Dyeing Yarn

Dyeing yarn experiments | How to dye yarn at home

I love handdyed yarn, who doesn’t 😀 I frequently buy from my friend Daria from Five yarns, the only active indie handdyer in Bulgaria as far as I know. But sometimes I want to get a little creative and dye yarn myself and create a How to dye yarn at home guide while having fun. 

Skip that if you do not care about my thoughts on sourcing yarn 😀

The last time I did it, almost a year ago, I bought some Dharma dyes and I still have them. I got some bulky merino yarn from an online shop here. Sourcing Western type of yarn bases like fingering merino/nylon is very hard. Basically the only places in Europe I can find that send to Bulgaria are a few in the UK and one in Germany. I am not really sure what’s going on with ordering from UK after Brexit – do I have to pay import taxes or not? And since the customs is very far and I don’t have a car, I prefer to not deal with orders from countries that may end up at customs. So that leaves me with Germany, some day when I save enough money to buy a few packages at once, I may buy some thinner yarn from there.

Of course, I can buy thinner yarn that’s spun here, but that’s usually only labeled as “wool” and I don’t know the sheep breed. And they sell it in kgs, but none knows how many meters from that yarn are in that one kilo 😀 Overall, it’s a weird system. At least for me, because I learned to knit from Youtube and I am used to US knitting terms and yarn systems. I wish I had been patient enough as a child when my grandma was showing me how to knit, may be that would have helped me now with yarn base sourcing.

Anyway, that was too LONG of an intro.

Back to my post about dyeing.

Ok, so I had my bulky merino (65m/100 gr) and I went into dying.

How to dye yarn at home

First, and very important warning, that every blog article and youtube video tell you:

When using acid dyes, you need a mask and gloves for your security. Do not use for dyeing pots, spoons and utensils that you use for cooking!

My chosen method of dyeing is dyeing in the microwave, because we never use it anyway.


yarn scraps to tie your skein, if not already tied

Acid dyes, colours of your choice



1 pot



mason jars

plastic wrap

wool wash

Dyeing steps:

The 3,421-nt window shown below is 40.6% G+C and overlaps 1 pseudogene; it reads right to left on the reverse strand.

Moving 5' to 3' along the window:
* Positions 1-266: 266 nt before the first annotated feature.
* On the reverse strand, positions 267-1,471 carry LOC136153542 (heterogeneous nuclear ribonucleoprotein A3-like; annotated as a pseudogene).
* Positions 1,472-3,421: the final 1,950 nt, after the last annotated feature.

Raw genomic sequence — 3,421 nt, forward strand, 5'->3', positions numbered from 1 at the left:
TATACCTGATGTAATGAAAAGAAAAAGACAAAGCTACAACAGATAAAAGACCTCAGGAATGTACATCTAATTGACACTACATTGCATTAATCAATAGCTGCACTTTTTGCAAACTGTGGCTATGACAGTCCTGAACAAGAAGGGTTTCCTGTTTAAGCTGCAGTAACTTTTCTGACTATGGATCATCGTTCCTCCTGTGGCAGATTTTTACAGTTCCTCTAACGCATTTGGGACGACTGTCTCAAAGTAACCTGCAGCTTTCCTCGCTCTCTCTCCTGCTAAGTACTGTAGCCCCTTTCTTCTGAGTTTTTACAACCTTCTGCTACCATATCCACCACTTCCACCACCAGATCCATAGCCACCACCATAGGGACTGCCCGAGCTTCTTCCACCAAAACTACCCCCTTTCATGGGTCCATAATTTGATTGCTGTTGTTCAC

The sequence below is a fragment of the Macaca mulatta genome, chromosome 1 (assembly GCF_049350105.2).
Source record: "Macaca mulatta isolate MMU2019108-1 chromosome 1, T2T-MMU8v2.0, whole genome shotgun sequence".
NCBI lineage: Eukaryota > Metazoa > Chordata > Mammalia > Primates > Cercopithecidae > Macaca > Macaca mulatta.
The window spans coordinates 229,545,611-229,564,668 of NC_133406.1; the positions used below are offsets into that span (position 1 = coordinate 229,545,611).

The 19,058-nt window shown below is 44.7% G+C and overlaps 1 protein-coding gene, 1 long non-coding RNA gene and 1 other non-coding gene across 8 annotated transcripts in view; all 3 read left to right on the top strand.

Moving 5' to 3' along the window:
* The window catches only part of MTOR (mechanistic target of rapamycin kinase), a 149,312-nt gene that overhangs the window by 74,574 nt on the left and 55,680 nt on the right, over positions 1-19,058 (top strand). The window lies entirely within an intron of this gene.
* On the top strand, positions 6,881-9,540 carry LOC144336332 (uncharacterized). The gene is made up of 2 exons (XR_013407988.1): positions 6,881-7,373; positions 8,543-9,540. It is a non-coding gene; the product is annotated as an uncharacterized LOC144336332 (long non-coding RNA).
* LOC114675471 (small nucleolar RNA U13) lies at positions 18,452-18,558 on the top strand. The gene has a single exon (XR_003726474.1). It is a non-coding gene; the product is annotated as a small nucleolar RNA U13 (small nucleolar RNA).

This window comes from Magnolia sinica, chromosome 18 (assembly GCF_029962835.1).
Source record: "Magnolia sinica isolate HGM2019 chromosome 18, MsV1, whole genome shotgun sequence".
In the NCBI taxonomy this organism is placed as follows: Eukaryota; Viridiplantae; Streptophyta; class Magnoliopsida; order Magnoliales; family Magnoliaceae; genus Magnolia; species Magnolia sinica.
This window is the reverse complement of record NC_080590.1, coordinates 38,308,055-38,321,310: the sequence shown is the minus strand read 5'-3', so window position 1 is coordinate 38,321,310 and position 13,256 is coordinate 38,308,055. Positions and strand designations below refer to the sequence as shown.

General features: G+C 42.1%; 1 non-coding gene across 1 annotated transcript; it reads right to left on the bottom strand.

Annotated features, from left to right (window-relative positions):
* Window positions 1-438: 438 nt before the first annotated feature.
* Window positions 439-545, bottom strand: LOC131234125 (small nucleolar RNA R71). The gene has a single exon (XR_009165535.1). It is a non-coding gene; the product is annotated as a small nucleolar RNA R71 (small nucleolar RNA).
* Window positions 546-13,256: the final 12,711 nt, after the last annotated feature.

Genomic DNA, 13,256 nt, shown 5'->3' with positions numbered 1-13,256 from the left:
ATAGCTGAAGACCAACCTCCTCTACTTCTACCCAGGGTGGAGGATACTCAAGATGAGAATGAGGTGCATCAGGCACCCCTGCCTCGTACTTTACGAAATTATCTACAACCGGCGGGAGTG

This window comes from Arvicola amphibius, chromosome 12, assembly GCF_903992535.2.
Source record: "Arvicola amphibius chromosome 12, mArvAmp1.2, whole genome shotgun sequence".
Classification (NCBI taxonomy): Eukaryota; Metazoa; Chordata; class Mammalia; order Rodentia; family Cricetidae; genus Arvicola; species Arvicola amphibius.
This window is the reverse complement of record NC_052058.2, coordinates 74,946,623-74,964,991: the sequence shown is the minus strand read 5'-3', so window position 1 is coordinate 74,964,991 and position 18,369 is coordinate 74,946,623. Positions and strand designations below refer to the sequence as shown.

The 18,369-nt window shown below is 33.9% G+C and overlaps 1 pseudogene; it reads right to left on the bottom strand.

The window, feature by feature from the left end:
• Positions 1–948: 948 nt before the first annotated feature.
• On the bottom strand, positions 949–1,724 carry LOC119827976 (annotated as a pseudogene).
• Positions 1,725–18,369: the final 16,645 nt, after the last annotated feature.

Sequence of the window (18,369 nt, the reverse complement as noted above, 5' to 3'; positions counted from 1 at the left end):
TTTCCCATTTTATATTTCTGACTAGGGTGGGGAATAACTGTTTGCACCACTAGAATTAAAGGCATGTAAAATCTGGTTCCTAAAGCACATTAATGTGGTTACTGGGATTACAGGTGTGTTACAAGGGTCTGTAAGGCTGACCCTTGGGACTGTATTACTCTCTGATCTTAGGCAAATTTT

For 100 gr skein

1. Find a place where you can spread your yarn, cover it with plastic wrap


2. In the pot add a cup of boiling water and a tablespoon of white vinegar. Add 3 more cups of warm water. I doubled that for my 2 skeins.

3. Soak the yarn for 10-15 minutes

4. Drain the excessive water

5. Spread your skein on the plastic wrap


6. Pour 150 ml water in each mason jar

7. I wanted vibrant colours, so I put 1/4 teaspoon of dye in each jar

8. Use the teaspoon to sprinkle colours on the skein, don’t forget to turn it around and sprinkle some more on the other side


9. Cover it with the plastic wrap and make a jelly roll


10. Put it in the microwave. Do the following in terms of heating: 2 minutes on max (my max is 800). Leave it to cool off for 3 mins. Repeat 4 times. Do not heat the yarn more than 2 minutes at once, you may burn it.

11. Leave it to cool off.

12. Wash it with wool wash so the excessive dye can fall off. ( To be honest, I used my hair shampoo for normal hair, lol, hair – wool, basically the same :D:D:D)

13. Leave it hanging to dry.

After it’s dry you can skein it. I couldn’t, skeining bulky yarns is not my forte. And this is my result!

I already made swatches:

I think I am going to knit myself a vibrant winter set : hat + cowl and I will be alternating between the two colours. We’ll see, but it’s so exciting! 😀

Pin this guide so you have it for the future!

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One thought on “Dyeing yarn experiments | How to dye yarn at home

  1. Hat and cowl gift set - Lens and Yarn

    […] back to the knitting. I handdyed this yarn in the summer and was wondering what to do with it. First I wanted to make myself a set of hat and cowl, but then […]

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